The most suitable substrate for arum plants is the aroid substrate mix. If you want to create your own mix, I recommend our big substrate article. There you will find the properties of all conventional and popular ingredients!
Generally speaking, you’ll need to repot your Plowmanii about annually when it’s a young plant. Once it has reached a certain size, the interval stretches to two to three years.
However, you shouldn’t repot your houseplant just because the interval is over. Instead, watch for the following signs:
- Growth beyond the pot
If your Philodendron starts to creep beyond the edge of the pot, it’s time to change the pot! My tip: use an elongated pot. This will allow the shoot to grow longer before you have to change the pot again.
- Roots grow out of the drainage holes
When the roots reach the drainage holes, they have completely rooted the pot. However, before you start repotting, I recommend looking at the root system. If the roots are not yet around the edge of the pot, you can wait a while before repotting.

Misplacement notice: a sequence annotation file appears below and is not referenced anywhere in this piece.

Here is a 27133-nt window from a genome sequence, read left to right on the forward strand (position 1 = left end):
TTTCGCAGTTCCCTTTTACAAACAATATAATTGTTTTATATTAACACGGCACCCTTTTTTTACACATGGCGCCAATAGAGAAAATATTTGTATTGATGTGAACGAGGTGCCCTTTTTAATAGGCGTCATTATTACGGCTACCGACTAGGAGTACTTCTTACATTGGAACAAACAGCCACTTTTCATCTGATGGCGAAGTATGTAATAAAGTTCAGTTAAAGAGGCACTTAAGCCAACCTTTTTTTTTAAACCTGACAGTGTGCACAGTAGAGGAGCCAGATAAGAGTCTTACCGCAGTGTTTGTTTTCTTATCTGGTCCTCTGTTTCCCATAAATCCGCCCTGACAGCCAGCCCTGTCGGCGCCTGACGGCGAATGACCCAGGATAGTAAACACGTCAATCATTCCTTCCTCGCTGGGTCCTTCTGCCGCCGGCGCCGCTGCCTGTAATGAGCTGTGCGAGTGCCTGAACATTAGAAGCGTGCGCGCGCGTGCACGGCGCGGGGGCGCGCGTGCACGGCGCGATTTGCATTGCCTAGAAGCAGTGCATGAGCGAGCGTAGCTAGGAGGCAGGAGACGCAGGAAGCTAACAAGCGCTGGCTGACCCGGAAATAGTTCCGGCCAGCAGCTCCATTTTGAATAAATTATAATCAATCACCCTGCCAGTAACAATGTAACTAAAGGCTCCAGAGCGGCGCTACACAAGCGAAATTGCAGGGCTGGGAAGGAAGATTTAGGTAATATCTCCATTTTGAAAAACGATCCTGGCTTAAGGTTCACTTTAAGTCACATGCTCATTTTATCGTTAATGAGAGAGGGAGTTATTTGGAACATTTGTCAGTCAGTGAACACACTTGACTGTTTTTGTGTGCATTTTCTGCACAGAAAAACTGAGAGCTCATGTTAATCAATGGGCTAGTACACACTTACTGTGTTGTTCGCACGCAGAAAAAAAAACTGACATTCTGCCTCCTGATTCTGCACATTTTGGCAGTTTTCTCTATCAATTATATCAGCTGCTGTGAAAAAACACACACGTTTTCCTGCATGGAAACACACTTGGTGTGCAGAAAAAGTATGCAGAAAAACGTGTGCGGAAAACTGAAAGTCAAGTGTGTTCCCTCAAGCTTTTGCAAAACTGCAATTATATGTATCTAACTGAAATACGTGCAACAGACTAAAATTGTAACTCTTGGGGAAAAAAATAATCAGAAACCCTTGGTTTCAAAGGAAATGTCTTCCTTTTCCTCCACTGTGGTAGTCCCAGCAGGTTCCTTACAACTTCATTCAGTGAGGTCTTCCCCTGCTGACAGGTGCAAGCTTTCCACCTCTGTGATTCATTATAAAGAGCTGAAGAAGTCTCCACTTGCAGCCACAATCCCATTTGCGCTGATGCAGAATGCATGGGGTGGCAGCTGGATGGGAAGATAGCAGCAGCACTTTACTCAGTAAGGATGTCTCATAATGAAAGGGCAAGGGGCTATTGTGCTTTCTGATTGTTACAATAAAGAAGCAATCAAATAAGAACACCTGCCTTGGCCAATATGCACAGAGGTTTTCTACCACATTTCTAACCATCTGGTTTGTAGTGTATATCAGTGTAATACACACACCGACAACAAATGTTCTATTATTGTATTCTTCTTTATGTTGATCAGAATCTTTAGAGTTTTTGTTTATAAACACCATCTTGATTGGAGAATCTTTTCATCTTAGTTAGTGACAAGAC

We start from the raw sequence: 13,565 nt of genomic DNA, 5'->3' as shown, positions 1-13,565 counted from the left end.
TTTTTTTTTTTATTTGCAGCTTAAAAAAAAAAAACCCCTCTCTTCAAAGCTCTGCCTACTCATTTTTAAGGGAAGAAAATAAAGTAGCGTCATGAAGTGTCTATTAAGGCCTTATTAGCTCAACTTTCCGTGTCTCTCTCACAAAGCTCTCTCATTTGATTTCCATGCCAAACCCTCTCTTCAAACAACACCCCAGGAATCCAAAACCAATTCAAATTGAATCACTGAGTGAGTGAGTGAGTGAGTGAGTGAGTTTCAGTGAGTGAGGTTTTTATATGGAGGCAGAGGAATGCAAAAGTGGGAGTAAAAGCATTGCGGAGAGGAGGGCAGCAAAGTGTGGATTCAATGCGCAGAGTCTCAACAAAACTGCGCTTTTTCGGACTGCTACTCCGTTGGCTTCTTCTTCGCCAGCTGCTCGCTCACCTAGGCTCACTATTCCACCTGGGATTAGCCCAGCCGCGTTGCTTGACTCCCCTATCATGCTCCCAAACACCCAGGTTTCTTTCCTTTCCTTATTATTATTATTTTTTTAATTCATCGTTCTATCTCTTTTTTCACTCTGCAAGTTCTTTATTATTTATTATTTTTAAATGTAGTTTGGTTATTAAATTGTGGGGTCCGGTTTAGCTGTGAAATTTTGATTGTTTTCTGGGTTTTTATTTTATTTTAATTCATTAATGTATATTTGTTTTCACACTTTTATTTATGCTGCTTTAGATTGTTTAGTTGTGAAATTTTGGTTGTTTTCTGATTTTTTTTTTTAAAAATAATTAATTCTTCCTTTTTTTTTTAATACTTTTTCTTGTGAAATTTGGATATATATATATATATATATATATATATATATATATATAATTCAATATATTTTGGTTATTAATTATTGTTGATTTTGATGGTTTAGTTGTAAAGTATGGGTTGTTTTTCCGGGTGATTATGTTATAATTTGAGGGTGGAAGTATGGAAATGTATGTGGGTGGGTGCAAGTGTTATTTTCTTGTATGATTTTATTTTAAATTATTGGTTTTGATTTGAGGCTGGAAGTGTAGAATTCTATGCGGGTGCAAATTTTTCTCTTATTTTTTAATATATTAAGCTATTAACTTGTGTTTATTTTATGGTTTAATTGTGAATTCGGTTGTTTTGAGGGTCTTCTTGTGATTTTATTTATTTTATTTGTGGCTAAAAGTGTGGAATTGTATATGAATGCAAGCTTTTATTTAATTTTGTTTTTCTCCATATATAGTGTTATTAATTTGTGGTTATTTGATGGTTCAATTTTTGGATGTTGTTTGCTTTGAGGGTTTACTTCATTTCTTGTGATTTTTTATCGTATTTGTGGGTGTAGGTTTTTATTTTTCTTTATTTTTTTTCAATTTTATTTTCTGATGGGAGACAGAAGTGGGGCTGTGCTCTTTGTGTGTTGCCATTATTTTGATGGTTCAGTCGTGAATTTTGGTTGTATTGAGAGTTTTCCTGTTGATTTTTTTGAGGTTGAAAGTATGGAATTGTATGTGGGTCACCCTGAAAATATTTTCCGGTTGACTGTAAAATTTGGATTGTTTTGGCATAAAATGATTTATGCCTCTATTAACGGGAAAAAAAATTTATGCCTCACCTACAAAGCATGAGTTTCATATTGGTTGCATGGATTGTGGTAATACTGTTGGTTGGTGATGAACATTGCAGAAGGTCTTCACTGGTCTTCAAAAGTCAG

- Slow growth
Slow growth can be a sign that the pot has become too small. Therefore, check the root ball. If it fills the pot completely, it is time to repot!
There’s little you need to pay attention to when repotting itself. Carefully take the houseplant out of its pot. Then carefully remove the old substrate. At the same time, you can check the health of the root ball.
If you find dead or broken roots, I recommend you to remove them.
Then take a new, slightly larger pot and plant the Philodendron in a fresh substrate in the planter. Hit the pot from time to time. That will allow the substrate to wrap itself around the roots.
After repotting, you only need to water the plant, and it’s done!
A topiary is not necessary for the Philodendron plowmanii. However, you should always remove diseased and dead leaves. Use a sharp and clean blade for this. This will prevent infection and bruising.
Propagating Philodendron plowmanii
If you want to propagate your Philodendron plowmanii, you have two ways to do it: seeds and cuttings. Cuttings are the much more reliable and quicker propagation method here.